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12. Autism as a dopaminergic Disorder


12. Autism as a dopaminergic Disorder

Autism is a spectrum disorder, so it manifests itself in different forms and with different dimensional intensity.
The prevalence of ASD in the overall population is 1.85% of boys and 0.40% of girls. Among people with ADHD, the prevalence of ASD is between 3.6% and 21%. People with ADHD show diagnosable differences in social behavior and in repetitive and sensory-oriented behaviors from the age of 9 months.1234

In addition to dopamine, ASA has other neurophysiological causes, such as noradrenaline56 , GABA, glutamate, serotonin, N-acetylaspartate, oxytocin, arginine vasopressin, melatonin, vitamin D, orexin, endogenous opioids and acetylcholine.7 Against the background of the points of contact with ADHD, we have summarized the dopaminergic aspects in this article.

1. Symptoms of ASA

The main symptoms of autism are5

  • Impairments in social communication and interaction
    • persistent impairments
      • social reciprocity
      • non-verbal communication
      • building, maintaining and understanding relationships
    • Examples:
      • Avoid eye contact
      • flat or inappropriate facial expressions
      • Inability to understand the boundaries of personal space
      • Deficits in reciprocal back-and-forth communication
      • Difficulty using and understanding gestures, tone of voice or body language
  • Patterns of restricted and repetitive behaviors, interests or activities
    • repetitive motor movements
    • inflexible adherence to routines
    • severely restricted interests that are abnormal in their intensity
    • Hyper- or hyporeactivity to sensory stimuli
  • Learning problems
  • Attention problems
  • Deficits in sensory processing
  • Emotion regulation problems
  • Sleep problems
  • Language and language acquisition problems
  • Communication problems
  • Prompt dependency

These symptoms are a common adaptive behavior in young, normally developing children and should be distinguished from ASD.8

Autism comprises a group of manifestations that were previously recognized as independent forms, including9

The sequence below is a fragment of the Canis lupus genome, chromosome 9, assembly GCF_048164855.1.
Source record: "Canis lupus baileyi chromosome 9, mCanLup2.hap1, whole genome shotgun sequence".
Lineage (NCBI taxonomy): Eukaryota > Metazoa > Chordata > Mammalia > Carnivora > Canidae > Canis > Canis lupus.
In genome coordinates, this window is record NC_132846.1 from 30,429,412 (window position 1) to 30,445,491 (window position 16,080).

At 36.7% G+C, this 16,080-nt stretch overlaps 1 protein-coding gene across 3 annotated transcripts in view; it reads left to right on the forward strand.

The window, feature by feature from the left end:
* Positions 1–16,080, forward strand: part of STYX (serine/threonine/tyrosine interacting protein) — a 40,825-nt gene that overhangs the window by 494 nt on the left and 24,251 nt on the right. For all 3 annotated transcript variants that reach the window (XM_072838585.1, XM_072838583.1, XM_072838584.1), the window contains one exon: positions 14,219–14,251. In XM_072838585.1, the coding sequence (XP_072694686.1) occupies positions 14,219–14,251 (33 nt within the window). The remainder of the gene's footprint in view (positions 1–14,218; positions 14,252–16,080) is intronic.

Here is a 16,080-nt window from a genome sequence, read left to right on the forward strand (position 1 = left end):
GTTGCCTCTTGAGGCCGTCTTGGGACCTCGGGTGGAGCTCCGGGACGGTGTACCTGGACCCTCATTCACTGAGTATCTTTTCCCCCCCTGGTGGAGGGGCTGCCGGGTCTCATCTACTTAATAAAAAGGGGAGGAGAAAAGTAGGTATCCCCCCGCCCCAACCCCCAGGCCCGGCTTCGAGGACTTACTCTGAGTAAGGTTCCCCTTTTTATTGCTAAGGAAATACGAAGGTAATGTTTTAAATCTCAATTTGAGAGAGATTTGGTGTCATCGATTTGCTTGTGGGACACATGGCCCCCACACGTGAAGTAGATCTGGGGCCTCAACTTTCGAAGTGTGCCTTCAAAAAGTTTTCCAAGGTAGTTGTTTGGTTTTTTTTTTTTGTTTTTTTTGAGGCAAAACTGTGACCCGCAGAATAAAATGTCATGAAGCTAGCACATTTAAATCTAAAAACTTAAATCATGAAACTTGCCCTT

• early childhood autism
  • Autism in childhood
  • Kanner autism
  • high-functioning autism
  • atypical autism
  • profound developmental disorder not otherwise specified
  • disintegrative Disorder of Childhood
  • Asperger syndrome

The most common comorbidities of ASD in children are:

  • ADHD: 28.2% to 81.2%
  • oppositional defiant disorder (ODD): 28.1 % to 45.5 %
  • Anxiety disorders: 45.5 %
    • social anxiety disorder: 29.2 %
    • generalized anxiety disorder: 13.4 %

2. Dopamine and ASA

Disorders of dopamine signaling are not only associated with ADHD, but also with ASD (or an ASD subtype)9. To understand ADHD, it is exciting to grasp the ways in which dopaminergic signaling is disrupted in ASD and how this disorder differs from that in ADHD. Since ADHD and ASD can occur comorbidly, it is unlikely that they are purely opposing dopaminergic disorders.
Precise regulation of synaptic (phasic) dopamine signaling by the dopamine transporter (DAT) supports the ability of dopamine to encode reward prediction errors and thereby control motivation, attention and behavioral learning.

The mesocorticolimbic dopamine system (in relation to social deficits) and the nigrostriatal dopamine system (in relation to stereotyped behavior) appear to play a major role in the core deficits of ASD.1011
The mesocorticolimbic dopamine system, which is important for reward processing, is hypoactivated in ASD12, which greatly reduces the value of social rewards and thus causes a lack of social motivation.13